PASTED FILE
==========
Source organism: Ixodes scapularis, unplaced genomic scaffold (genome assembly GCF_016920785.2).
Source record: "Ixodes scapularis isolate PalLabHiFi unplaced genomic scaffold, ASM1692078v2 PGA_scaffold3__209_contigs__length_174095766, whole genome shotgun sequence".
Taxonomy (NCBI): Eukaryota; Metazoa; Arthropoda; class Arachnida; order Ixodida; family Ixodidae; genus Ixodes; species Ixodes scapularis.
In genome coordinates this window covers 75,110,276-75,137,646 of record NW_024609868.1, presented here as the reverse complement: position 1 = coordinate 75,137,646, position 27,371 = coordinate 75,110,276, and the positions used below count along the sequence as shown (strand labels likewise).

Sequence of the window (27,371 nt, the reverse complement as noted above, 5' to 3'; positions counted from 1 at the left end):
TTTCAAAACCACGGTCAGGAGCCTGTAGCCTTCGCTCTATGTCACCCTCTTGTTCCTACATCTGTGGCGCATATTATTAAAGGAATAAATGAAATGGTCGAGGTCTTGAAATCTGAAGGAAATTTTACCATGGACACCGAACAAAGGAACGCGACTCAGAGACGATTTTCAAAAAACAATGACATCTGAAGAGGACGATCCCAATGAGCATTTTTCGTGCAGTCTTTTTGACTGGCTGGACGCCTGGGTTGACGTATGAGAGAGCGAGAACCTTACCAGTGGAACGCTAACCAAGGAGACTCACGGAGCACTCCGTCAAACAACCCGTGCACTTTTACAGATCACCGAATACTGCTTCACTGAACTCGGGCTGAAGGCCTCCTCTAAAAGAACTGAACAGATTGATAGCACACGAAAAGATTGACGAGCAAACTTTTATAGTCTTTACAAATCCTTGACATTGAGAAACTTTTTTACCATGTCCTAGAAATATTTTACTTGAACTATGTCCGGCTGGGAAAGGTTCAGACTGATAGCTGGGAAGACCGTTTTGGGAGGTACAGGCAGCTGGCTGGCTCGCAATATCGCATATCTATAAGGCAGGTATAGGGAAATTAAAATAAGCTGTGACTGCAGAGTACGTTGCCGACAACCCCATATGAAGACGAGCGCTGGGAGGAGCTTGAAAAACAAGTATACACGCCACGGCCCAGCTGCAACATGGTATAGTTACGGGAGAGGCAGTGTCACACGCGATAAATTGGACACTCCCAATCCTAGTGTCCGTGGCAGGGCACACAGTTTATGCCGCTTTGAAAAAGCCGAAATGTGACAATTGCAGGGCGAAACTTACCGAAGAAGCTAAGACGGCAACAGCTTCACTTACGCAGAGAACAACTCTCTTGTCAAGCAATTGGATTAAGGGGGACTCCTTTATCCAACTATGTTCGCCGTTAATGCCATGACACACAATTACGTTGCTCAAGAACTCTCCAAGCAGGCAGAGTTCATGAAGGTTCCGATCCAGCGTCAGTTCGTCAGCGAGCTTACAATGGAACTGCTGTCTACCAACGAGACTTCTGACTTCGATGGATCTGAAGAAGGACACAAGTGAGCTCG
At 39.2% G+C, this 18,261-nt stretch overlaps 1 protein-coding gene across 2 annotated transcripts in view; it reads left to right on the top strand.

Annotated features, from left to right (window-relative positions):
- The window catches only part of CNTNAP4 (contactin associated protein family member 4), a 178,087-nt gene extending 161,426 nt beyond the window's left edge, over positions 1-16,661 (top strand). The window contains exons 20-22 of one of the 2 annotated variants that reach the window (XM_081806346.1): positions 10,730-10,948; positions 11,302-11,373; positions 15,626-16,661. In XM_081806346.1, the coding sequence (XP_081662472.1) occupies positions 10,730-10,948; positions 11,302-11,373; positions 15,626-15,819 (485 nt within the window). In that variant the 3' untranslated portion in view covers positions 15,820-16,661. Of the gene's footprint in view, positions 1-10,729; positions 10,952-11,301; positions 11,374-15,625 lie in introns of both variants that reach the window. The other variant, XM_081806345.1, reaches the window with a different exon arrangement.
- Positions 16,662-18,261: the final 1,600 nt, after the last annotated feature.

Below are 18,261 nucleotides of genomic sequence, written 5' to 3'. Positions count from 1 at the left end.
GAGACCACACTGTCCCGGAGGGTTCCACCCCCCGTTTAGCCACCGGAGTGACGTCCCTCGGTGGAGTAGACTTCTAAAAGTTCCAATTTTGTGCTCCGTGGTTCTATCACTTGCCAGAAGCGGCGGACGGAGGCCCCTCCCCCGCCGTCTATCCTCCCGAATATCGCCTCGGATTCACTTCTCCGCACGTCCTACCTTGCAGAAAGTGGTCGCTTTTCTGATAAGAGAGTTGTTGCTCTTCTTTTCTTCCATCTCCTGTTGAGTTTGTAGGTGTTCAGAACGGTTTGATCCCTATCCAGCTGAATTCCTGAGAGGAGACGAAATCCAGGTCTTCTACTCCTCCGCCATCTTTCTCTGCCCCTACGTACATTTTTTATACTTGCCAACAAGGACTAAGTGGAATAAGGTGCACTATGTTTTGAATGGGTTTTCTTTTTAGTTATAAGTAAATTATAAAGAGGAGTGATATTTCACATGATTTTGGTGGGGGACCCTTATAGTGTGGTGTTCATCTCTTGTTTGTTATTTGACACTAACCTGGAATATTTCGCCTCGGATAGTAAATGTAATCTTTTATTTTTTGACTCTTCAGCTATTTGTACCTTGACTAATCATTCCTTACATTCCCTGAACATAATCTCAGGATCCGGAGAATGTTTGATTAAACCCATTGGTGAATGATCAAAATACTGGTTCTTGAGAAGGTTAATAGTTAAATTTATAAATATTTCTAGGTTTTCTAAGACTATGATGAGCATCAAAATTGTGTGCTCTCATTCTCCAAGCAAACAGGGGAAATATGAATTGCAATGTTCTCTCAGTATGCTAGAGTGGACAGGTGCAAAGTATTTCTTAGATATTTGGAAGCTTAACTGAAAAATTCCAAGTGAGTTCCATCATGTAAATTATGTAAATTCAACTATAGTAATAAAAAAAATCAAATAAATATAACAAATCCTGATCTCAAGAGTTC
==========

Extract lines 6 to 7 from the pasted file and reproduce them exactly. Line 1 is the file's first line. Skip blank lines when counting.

TTTCAAAACCACGGTCAGGAGCCTGTAGCCTTCGCTCTATGTCACCCTCTTGTTCCTACATCTGTGGCGCATATTATTAAAGGAATAAATGAAATGGTCGAGGTCTTGAAATCTGAAGGAAATTTTACCATGGACACCGAACAAAGGAACGCGACTCAGAGACGATTTTCAAAAAACAATGACATCTGAAGAGGACGATCCCAATGAGCATTTTTCGTGCAGTCTTTTTGACTGGCTGGACGCCTGGGTTGACGTATGAGAGAGCGAGAACCTTACCAGTGGAACGCTAACCAAGGAGACTCACGGAGCACTCCGTCAAACAACCCGTGCACTTTTACAGATCACCGAATACTGCTTCACTGAACTCGGGCTGAAGGCCTCCTCTAAAAGAACTGAACAGATTGATAGCACACGAAAAGATTGACGAGCAAACTTTTATAGTCTTTACAAATCCTTGACATTGAGAAACTTTTTTACCATGTCCTAGAAATATTTTACTTGAACTATGTCCGGCTGGGAAAGGTTCAGACTGATAGCTGGGAAGACCGTTTTGGGAGGTACAGGCAGCTGGCTGGCTCGCAATATCGCATATCTATAAGGCAGGTATAGGGAAATTAAAATAAGCTGTGACTGCAGAGTACGTTGCCGACAACCCCATATGAAGACGAGCGCTGGGAGGAGCTTGAAAAACAAGTATACACGCCACGGCCCAGCTGCAACATGGTATAGTTACGGGAGAGGCAGTGTCACACGCGATAAATTGGACACTCCCAATCCTAGTGTCCGTGGCAGGGCACACAGTTTATGCCGCTTTGAAAAAGCCGAAATGTGACAATTGCAGGGCGAAACTTACCGAAGAAGCTAAGACGGCAACAGCTTCACTTACGCAGAGAACAACTCTCTTGTCAAGCAATTGGATTAAGGGGGACTCCTTTATCCAACTATGTTCGCCGTTAATGCCATGACACACAATTACGTTGCTCAAGAACTCTCCAAGCAGGCAGAGTTCATGAAGGTTCCGATCCAGCGTCAGTTCGTCAGCGAGCTTACAATGGAACTGCTGTCTACCAACGAGACTTCTGACTTCGATGGATCTGAAGAAGGACACAAGTGAGCTCG
At 39.2% G+C, this 18,261-nt stretch overlaps 1 protein-coding gene across 2 annotated transcripts in view; it reads left to right on the top strand.